When I told my collaborators of my reflections, I was reminded of the fact that they had also grown up within this “different world.” They told me that, indeed, growing up in Ilocos Norte, you were constantly reminded of the Marcos legacy. You would have had the chance to visit the museums in one of your school trips. You would have constantly seen murals and monuments with Ferdinand Marcos Sr. presented side by side with the pantheon of heroes from the Philippine Revolution, and other heroes across the nation’s history. Thus, it is not surprising that the legacy building — if not myth-making — would have had an undeniable impact on the way history is reckoned and politics construed.
As I scribbled notes for this piece during the long bus ride back to Manila, I further realized that if we want to truly understand and engage with those with a different political conviction than ours, especially the youth, we need not only to listen to what they have to say, but we must also take time to really understand the nuances of the reasons that undergird what they have to say. And as we continue to live in a time when disinformation is a threat, creating echo chambers and silos that close minds and stifle engagement, my short visit to Ilocos Norte during the week of the Martial Law declaration anniversary also affirmed the power of storytelling. Sometimes, silencing some narratives in favor of others could really create a different world. Perhaps when we are more willing to step out of our own can we begin to sustain more meaningful conversations. – Rappler.com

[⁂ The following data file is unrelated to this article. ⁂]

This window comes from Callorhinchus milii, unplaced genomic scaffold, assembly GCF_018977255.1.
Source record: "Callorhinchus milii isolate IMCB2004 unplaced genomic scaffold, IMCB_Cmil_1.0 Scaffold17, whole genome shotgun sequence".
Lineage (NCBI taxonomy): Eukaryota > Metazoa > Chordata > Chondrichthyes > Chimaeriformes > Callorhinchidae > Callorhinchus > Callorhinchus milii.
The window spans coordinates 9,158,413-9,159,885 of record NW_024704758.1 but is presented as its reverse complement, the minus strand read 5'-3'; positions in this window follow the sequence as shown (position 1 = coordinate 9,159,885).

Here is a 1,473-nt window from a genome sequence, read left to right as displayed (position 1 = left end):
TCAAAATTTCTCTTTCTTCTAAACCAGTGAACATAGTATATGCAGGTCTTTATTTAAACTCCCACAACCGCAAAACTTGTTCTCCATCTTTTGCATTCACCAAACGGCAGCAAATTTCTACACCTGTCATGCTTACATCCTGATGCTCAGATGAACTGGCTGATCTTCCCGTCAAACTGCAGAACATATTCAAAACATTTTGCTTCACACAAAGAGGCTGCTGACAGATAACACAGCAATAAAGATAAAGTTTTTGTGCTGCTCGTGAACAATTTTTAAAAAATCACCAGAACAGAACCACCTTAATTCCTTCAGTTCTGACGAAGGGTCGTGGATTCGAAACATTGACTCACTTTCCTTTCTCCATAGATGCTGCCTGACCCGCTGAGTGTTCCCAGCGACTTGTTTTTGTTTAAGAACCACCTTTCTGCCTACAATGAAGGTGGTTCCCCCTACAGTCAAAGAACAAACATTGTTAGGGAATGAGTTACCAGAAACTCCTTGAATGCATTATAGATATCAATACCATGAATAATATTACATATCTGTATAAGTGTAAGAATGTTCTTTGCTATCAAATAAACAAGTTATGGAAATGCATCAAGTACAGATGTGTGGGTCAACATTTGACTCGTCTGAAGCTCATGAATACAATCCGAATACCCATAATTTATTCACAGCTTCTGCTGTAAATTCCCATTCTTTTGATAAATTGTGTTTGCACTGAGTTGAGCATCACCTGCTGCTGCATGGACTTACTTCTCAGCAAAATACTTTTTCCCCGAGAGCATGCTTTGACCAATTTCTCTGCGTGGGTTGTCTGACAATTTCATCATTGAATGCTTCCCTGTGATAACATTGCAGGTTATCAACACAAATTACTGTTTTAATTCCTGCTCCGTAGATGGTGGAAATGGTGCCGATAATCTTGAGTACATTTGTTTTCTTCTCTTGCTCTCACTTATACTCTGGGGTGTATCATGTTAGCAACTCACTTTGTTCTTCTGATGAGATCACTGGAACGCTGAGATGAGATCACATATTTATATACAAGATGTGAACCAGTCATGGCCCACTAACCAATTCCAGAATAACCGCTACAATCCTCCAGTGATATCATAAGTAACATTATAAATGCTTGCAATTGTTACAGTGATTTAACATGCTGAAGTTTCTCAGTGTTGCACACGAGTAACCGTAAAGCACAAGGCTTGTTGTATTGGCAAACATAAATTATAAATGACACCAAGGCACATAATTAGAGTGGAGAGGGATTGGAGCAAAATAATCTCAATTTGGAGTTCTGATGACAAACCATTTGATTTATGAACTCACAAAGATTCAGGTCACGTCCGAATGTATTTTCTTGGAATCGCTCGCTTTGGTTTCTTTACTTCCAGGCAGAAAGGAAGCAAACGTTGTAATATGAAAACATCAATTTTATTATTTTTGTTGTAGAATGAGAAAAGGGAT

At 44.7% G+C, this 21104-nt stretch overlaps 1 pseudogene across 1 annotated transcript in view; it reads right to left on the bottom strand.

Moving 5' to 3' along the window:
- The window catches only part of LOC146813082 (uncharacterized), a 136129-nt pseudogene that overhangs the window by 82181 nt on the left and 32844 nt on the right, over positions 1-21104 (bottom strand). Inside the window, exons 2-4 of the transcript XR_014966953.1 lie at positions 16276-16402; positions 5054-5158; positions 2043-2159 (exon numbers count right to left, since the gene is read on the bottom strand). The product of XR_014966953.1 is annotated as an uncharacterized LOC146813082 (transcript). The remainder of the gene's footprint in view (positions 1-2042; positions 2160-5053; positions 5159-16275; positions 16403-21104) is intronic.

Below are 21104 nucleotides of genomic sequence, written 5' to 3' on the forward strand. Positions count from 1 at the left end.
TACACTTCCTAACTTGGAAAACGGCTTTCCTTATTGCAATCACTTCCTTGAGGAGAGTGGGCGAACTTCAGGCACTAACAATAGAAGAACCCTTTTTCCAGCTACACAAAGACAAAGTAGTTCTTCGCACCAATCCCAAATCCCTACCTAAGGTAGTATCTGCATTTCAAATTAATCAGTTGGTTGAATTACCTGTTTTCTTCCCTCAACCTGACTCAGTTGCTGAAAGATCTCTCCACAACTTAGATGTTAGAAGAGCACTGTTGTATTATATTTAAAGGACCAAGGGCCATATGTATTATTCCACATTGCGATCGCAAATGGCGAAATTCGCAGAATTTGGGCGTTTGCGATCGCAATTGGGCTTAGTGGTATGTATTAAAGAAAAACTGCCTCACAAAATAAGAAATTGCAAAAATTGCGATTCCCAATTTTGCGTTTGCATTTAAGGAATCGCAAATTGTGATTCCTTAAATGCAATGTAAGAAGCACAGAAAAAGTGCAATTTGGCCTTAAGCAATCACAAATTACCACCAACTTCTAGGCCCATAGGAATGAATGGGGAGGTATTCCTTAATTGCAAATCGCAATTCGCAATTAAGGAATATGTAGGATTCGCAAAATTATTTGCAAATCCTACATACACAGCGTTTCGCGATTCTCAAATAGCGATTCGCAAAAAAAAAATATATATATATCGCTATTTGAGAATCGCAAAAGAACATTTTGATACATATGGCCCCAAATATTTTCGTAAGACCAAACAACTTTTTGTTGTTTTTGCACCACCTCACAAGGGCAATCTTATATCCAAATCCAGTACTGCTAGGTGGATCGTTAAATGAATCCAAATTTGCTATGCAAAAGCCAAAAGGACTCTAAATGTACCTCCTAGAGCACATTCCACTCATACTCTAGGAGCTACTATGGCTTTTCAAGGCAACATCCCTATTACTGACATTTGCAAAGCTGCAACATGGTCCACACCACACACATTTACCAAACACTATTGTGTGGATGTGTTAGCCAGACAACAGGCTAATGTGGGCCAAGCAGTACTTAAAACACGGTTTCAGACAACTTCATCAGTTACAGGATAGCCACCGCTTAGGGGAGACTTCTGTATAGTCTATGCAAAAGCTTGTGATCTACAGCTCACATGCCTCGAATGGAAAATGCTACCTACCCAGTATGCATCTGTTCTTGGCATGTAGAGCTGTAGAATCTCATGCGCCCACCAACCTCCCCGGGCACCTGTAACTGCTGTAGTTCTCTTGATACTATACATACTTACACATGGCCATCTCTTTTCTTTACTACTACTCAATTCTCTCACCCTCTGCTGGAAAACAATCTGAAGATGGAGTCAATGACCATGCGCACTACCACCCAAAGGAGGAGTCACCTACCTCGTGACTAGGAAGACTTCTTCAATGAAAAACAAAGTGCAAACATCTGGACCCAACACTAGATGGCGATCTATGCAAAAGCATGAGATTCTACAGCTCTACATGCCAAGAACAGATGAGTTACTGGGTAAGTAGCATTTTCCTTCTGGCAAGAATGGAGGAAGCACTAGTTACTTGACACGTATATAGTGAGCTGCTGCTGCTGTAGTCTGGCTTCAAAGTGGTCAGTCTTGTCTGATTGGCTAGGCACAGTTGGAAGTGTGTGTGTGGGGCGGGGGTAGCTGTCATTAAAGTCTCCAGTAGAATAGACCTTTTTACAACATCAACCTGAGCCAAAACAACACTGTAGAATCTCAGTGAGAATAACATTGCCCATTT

Aaron Mallari currently studies at the University of Vienna. He holds a BA and MA in History from UP Diliman. Together with friends, he hosts and produces PODKAS, a podcast about Philippine history, politics, and society. The research mentioned in this piece is a project funded by the Friedrich Naumann Foundation Philippines.